for Soloists (SATB), Choir (SATB) and Orchestra (2 fl, 2 bsn, 2 hn, perc & strings) 2010 55’
Mankind’s spiritual journey through life and our attitude to death provide the themes of Christina Rossetti’s best work: the relationships between living and loving on the one hand, and grieving and memory on the other. The first poem in this cycle confronts the physical reality of death and tauntingly asks how far memory will reach beyond the grave. After musing on the transience of worldly things (no.2), the poet embarks on a spiritual quest (no.3). Love and youth are recalled (no.4) before a reflection that the ultimate act of love is to relinquish it (no.5). Even spring-life is destined to die (no.6), yet grief is hard to bear and memories are real (no.7). All we can do is search (no.8) and our journey will be its own reward (no.9).
recording of first performance November 2010, Jacqueline Pischorn (soprano), Grace Wain (mezzo-soprano), Paul Robinson (tenor), Ian Caddy (bass)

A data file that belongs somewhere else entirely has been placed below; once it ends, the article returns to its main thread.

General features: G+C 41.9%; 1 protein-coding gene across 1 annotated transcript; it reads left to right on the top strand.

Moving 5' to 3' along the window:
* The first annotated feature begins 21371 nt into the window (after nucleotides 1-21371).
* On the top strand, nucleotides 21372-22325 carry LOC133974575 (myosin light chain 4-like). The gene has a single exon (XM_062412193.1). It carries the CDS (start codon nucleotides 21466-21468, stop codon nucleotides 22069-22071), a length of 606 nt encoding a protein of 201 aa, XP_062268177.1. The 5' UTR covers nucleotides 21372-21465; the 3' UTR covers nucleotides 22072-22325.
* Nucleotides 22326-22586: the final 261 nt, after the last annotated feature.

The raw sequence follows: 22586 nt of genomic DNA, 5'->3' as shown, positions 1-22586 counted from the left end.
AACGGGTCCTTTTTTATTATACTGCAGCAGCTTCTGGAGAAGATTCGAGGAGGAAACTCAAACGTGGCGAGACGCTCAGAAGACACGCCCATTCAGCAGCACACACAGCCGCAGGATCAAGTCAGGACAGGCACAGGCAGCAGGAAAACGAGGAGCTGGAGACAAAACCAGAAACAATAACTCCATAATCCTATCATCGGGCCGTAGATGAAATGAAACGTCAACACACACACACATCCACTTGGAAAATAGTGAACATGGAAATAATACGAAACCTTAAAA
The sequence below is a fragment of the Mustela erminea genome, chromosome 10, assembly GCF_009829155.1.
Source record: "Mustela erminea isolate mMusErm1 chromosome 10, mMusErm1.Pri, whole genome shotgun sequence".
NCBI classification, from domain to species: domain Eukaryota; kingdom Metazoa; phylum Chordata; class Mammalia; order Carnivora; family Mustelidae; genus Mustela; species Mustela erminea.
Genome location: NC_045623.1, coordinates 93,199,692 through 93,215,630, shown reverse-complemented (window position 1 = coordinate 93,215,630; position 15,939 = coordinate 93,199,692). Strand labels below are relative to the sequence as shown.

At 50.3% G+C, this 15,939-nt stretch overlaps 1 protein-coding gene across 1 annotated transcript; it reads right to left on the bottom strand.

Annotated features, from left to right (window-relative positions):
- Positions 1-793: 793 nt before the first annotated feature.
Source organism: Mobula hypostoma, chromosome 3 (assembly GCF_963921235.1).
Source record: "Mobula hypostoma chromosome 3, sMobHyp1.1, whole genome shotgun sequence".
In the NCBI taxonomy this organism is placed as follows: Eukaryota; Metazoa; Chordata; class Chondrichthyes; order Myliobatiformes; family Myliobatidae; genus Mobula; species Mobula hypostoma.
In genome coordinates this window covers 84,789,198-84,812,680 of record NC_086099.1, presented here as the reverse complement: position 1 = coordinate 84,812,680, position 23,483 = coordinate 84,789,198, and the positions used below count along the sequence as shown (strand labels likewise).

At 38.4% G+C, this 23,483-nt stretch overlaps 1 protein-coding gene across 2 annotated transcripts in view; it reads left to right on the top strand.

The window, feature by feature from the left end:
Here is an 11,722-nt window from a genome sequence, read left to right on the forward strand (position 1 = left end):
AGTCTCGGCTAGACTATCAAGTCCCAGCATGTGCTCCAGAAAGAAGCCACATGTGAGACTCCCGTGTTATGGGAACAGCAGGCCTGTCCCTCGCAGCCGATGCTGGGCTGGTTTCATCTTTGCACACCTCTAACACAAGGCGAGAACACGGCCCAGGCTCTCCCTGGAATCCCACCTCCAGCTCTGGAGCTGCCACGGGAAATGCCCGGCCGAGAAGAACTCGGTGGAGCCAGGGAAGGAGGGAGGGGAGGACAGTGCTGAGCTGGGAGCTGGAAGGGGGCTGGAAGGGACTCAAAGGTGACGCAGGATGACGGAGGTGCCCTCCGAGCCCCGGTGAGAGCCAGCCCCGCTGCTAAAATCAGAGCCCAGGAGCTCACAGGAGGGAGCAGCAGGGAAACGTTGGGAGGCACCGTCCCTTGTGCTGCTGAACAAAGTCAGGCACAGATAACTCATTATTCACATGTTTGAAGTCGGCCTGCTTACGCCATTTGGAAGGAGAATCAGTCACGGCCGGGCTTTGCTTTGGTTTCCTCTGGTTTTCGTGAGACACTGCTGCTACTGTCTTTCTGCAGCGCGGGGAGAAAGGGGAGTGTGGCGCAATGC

Newbury Chamber Choir & Orchestra, conducted by the composer
When I am dead, my dearest,
Sing no sad songs for me;
Plant thou no roses at my head,
Nor shady cypress tree:
Be the green grass above me
With showers and dewdrops wet:
And if thou wilt, remember,
And if thou wilt, forget.
I shall not see the shadows,
I shall not fear the rain;
I shall not hear the nightingale
Sing on as if in pain:
And dreaming through the twilight
That doth not rise nor set,
Haply I may remember,
And haply may forget.
Vanity of vanities, the Preacher saith,
All things are vanity. The eye and ear
Cannot be filled with what they see and hear.
Like early dew, or like the sudden breath
Of wind, or like the grass that withereth,
Is man, tossed to and fro by hope and fear:
So little joy hath he, so little cheer,
Till all things end in the long dust of death.
Today is still the same as yesterday,
Tomorrow also even as one of them;
And there is nothing new under the sun:
Until the ancient race of Time be run,
The old thorns shall grow out of the old stem,
And morning shall be cold and twilight grey.
A voice said, ‘Follow, follow’: and I rose
And followed far into the dreamy night
Turning my back upon the pleasant light.
It led me where the bluest water flows,
And would not let me drink: where the corn grows
I dared not pause, but went uncheered by sight
Or touch: until at length in evil plight